Complaints of unfair D&D charges against MSC pile up at the FMC
Three shippers have filed complaints with the US Federal Maritime Commission (FMC) against container line ...
As the price gap between low-sulphur fuel oil (LSFO) and heavy fuel oil (HFO) widens, almost 30% of the global containership fleet capacity is now equipped with scrubber technology, according to an Alphaliner survey.
The consultant said the number of container vessels fitted with scrubbers increased by 150 last year, to 850 ships for 7.52m teu of capacity, with MSC continuing to lead the pack with nearly half its 640-strong fleet able to bunker with the cheaper HFO.
By comparison, Maersk, now the equal top-ranked carrier with its 2M partner, has 35% of its 736-vessel fleet capacity scrubber-fitted.
Other scrubber advocates include Evergreen, with 69% of 204 ships (1.48m teu capacity), and HMM with 83% of a fleet of just 75 vessels (820,000 teu) fitted out with an exhaust gas cleaning system.
At the other end of the scale, Japanese carrier ONE has scrubbers installed on just 18% of its 210-ship, 1.54m teu, fleet and Hapag-Lloyd, a long-time sceptic, has 17% of its 252-ship, 1.75m teu, fleet equipped with scrubbers.
According to Ship & Bunker’s G20 index, which tracks the average bunker price at 20 major ports, the average price for LSFO leapt 46% last year, to $544 per tonne, and although HFO prices rose 53%, to $433 per tonne, the spread between the two fuels widened by 92% over the year.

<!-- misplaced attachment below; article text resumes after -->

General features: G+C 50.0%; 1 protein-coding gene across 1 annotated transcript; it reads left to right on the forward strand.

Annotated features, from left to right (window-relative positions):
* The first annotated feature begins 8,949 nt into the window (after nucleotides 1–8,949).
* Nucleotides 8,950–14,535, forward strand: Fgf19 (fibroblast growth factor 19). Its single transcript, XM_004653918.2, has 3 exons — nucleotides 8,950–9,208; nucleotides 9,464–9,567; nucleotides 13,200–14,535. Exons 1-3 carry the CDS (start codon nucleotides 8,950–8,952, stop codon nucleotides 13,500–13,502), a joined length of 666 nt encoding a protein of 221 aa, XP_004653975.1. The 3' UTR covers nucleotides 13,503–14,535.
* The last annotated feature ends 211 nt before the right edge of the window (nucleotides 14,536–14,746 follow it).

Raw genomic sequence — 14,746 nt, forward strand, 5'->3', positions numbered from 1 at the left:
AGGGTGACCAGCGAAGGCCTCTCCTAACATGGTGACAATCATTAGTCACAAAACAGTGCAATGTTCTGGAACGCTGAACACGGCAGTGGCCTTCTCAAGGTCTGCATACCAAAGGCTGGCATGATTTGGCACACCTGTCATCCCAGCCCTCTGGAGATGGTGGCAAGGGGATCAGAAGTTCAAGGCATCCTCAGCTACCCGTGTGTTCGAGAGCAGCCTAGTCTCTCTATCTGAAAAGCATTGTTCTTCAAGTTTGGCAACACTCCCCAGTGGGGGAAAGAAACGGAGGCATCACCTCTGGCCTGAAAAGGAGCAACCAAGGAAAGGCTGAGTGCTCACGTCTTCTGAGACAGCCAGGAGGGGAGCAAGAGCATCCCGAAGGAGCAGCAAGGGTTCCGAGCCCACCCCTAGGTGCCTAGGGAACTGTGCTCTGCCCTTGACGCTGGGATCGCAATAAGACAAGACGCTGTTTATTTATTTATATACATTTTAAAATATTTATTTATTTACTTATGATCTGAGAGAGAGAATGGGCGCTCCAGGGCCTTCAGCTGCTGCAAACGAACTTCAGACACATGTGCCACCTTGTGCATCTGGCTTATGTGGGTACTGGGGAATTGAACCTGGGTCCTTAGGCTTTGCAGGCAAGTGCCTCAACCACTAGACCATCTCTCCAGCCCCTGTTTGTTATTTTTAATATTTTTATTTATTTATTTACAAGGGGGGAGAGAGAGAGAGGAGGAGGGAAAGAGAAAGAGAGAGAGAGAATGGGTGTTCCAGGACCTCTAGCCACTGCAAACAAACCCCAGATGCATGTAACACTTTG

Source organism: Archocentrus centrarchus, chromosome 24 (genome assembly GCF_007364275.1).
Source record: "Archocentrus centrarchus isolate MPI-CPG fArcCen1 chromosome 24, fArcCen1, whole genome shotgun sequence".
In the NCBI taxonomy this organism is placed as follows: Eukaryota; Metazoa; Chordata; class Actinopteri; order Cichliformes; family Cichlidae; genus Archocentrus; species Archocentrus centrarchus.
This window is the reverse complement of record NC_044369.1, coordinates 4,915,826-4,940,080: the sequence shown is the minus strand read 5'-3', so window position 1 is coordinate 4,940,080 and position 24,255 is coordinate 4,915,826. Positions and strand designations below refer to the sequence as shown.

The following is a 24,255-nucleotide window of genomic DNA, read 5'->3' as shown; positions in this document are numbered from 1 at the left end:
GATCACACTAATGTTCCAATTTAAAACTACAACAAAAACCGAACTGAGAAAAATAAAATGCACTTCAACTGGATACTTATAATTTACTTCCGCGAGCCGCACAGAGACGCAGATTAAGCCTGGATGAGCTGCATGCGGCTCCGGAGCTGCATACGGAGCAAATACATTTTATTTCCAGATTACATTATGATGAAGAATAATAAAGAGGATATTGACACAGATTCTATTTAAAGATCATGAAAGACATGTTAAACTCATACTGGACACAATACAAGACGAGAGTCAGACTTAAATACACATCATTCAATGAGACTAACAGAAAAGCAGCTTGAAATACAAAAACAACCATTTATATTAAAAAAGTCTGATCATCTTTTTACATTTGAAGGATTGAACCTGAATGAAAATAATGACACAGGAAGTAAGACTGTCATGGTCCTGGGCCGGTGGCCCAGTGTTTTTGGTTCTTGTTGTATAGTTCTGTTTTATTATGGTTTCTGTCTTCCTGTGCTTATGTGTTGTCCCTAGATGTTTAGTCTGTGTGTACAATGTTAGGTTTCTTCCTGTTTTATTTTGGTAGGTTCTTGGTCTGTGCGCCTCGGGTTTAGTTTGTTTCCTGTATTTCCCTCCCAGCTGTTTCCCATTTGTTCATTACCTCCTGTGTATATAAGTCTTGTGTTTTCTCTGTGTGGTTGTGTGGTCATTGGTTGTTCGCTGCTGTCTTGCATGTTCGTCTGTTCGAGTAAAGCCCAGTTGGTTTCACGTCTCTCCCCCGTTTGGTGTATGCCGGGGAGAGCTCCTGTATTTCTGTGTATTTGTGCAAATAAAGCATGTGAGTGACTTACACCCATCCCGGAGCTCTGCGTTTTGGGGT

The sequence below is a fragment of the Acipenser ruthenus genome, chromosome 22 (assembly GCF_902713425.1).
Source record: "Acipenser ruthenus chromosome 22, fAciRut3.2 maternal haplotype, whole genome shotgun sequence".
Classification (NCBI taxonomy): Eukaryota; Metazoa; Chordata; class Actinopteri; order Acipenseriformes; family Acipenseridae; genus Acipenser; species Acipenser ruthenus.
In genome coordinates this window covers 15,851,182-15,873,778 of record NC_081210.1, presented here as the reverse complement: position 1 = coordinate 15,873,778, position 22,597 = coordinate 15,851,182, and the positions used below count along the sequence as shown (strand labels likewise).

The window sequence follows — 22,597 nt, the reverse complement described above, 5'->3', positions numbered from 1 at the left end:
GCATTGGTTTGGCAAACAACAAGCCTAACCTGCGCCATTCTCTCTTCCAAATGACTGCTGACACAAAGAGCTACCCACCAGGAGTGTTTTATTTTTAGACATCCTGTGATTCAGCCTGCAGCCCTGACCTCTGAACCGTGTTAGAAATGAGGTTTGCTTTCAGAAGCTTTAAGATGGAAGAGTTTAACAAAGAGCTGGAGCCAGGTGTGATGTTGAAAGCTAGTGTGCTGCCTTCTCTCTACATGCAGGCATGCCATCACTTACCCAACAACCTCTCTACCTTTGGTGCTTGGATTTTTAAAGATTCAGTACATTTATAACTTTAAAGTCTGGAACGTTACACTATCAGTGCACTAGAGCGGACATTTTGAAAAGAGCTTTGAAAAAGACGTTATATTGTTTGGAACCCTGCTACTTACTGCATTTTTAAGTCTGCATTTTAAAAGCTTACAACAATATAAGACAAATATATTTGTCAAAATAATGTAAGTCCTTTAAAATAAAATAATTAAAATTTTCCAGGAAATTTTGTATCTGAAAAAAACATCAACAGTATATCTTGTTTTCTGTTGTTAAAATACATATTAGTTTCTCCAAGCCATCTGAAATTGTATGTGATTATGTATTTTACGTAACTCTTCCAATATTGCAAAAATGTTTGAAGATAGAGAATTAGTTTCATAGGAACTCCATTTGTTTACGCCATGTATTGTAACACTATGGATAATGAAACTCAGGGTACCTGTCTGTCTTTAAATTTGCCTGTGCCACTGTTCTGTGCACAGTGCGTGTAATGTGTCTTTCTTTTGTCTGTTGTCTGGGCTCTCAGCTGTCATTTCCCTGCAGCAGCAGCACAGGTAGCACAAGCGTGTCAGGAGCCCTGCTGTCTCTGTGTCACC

“The good news for owners of scrubber-equipped tonnage is that the LSFO/HFO spread ended the year at a high of $153, having started the year at $79,” said Ship & Bunker.
A carrier source told The Loadstar recently that the only thing stopping his line from ordering more scrubber retrofits on its fleet was the down time in the shipyard.
“We cannot afford to have a single ship out of service at the moment, but if things quieten down a bit later in the year, we will be first in the queue as the potential cost savings are massive,” he said.
“But we have several [vessel] surveys coming up that we cannot postpone any longer, so we might be able to fit in the installations at the same time, when the ship is in dry dock, and we are checking this at the moment with our own ships as well as the chartered tonnage,” he added.
Notwithstanding that many ports around the world have banned the use of open loop scrubbers that discharge wash water back into the sea in their controlled areas, the savings of $150 per tonne on a ship burning 75 tonnes a day at sea are substantial when multiplied across a line’s fleet.
Carriers are also being encouraged by the seeming lack of appetite by IMO states to introduce tougher regulations on the use of scrubbers.